Community organizing makes changes because of Covid-19

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Social Movement Technologies provides digital organizing training and resources. Screenshot by Cirien Saadeh.

Six months ago, internet service providers were arguing that net neutrality, the idea that the internet should be accessible to all without favor to specific providers or sites, was not possible because data caps are a necessity and because the internet was not and should not be considered a public utility. 

However, because of Covid-19, internet service providers have been slashing data caps and the internet has become more necessary than ever as a household, public utility – as our primary source for work, school, and community connection.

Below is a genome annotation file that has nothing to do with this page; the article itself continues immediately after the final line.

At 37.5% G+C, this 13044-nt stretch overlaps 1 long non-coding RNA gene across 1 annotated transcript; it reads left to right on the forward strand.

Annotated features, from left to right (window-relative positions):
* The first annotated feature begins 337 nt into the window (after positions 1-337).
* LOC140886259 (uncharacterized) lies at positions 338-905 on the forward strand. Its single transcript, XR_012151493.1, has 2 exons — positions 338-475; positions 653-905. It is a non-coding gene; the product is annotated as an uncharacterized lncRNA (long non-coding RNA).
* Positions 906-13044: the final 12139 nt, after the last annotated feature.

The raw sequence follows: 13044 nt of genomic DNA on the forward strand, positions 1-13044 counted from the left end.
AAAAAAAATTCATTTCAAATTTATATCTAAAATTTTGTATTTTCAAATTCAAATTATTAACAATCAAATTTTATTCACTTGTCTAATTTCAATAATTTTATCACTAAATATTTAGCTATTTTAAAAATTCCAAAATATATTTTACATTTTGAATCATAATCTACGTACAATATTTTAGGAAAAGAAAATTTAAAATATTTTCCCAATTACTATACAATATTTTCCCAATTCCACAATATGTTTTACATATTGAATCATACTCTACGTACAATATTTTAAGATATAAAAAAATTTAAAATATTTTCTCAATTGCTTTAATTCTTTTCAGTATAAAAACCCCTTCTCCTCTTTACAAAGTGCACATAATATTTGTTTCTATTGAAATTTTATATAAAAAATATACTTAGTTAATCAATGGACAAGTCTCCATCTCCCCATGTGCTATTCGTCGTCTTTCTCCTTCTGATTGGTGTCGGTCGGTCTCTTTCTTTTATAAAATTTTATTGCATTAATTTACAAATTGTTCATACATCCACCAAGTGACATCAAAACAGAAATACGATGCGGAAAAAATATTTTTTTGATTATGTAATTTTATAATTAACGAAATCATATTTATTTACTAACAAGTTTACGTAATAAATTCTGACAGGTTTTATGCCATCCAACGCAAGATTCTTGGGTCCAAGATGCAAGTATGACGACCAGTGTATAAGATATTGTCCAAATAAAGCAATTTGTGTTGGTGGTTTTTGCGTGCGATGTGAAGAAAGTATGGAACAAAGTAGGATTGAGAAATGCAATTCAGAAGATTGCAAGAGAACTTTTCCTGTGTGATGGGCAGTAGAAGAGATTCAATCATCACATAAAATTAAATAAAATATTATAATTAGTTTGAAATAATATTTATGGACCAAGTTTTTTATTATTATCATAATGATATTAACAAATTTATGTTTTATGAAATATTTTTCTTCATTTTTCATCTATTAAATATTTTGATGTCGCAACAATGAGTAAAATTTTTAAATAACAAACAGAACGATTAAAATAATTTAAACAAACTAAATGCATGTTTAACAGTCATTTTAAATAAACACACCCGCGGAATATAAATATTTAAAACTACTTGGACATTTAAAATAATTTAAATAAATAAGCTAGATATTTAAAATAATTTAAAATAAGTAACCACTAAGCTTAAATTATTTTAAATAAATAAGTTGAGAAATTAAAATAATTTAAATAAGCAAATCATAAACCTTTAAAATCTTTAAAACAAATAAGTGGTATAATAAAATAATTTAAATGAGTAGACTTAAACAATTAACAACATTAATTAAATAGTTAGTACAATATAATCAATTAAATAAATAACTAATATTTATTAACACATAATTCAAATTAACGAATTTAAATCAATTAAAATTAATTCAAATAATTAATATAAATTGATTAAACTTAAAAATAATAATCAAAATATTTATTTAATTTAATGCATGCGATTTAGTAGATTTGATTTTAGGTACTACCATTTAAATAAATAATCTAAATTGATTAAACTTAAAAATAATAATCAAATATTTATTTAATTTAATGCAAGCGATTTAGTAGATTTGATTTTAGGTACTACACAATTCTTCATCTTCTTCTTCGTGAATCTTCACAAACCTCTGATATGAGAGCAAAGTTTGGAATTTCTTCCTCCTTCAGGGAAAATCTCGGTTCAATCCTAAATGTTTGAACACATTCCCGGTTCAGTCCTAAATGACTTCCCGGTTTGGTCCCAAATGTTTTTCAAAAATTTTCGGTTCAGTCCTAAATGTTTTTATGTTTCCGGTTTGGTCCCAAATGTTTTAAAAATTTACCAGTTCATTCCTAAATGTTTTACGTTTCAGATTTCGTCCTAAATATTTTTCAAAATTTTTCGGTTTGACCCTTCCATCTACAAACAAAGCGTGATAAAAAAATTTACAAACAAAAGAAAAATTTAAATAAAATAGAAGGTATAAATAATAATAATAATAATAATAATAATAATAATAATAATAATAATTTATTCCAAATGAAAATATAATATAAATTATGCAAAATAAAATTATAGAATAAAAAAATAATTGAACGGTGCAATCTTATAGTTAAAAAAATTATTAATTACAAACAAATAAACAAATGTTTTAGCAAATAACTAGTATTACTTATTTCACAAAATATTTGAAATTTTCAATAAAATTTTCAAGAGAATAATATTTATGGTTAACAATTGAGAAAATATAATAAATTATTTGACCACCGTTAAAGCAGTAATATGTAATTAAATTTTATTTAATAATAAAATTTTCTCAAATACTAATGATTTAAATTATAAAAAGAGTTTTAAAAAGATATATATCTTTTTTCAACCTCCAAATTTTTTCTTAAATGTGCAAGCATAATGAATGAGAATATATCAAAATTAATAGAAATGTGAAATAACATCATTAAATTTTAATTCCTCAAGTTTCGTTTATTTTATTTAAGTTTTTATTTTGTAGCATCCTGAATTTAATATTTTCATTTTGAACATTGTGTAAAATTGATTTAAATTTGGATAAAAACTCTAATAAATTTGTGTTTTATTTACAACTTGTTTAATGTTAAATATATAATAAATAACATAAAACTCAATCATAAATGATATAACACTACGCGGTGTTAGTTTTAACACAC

Locally, the work in Minneapolis-Saint Paul has changed too. For example, there’s a temporary moratorium on evictions, which may be ending soon, but increased job insecurity. A local organization, InquilinXs UnidXs por Justicia (Tenant’s United for Justice), or IX for short, has spent the last three years organizing for housing justice and to turn their apartments into a housing cooperative owned by the residents. But with a statewide eviction moratorium and several of the residents out-of-work, the organizing has shifted towards mutual aid.

“The organizing has shifted a lot. I work mainly with the base of the organization. I really cannot do the doorknocking, at all. Things have shifted to the point where we used to have the meetings in this one apartment in our building that we’re turning into a cooperative and what we’ve done now is we took that building and turned that unit and turned it into a resource center,” said Chloe Jackson, a tenant organizer and leader with IX.

Jackson discussed the ways in which organizing and organizing tools has been digitized. For example, face-to-face relationship-building meetings, called one-to-one’s,  are a no-go and neither is doorknocking, though she’s still able to connect with people over the phone or computer.